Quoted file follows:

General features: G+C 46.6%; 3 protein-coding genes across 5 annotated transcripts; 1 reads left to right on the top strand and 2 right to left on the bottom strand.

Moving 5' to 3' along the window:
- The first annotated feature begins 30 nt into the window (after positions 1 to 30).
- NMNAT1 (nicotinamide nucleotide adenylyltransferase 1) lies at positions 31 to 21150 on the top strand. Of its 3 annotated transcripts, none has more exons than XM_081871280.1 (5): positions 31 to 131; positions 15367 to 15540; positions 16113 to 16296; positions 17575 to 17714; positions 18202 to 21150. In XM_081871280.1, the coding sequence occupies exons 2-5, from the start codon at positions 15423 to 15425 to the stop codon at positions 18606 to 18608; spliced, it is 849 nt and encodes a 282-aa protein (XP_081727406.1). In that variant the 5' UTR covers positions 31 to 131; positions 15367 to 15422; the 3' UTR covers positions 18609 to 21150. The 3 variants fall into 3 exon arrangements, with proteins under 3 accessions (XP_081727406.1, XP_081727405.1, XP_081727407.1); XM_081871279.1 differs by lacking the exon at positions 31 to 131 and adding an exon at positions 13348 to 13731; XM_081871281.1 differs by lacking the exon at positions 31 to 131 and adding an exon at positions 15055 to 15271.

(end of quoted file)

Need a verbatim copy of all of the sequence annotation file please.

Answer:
General features: G+C 46.6%; 3 protein-coding genes across 5 annotated transcripts; 1 reads left to right on the top strand and 2 right to left on the bottom strand.

Moving 5' to 3' along the window:
- The first annotated feature begins 30 nt into the window (after positions 1 to 30).
- NMNAT1 (nicotinamide nucleotide adenylyltransferase 1) lies at positions 31 to 21150 on the top strand. Of its 3 annotated transcripts, none has more exons than XM_081871280.1 (5): positions 31 to 131; positions 15367 to 15540; positions 16113 to 16296; positions 17575 to 17714; positions 18202 to 21150. In XM_081871280.1, the coding sequence occupies exons 2-5, from the start codon at positions 15423 to 15425 to the stop codon at positions 18606 to 18608; spliced, it is 849 nt and encodes a 282-aa protein (XP_081727406.1). In that variant the 5' UTR covers positions 31 to 131; positions 15367 to 15422; the 3' UTR covers positions 18609 to 21150. The 3 variants fall into 3 exon arrangements, with proteins under 3 accessions (XP_081727406.1, XP_081727405.1, XP_081727407.1); XM_081871279.1 differs by lacking the exon at positions 31 to 131 and adding an exon at positions 13348 to 13731; XM_081871281.1 differs by lacking the exon at positions 31 to 131 and adding an exon at positions 15055 to 15271.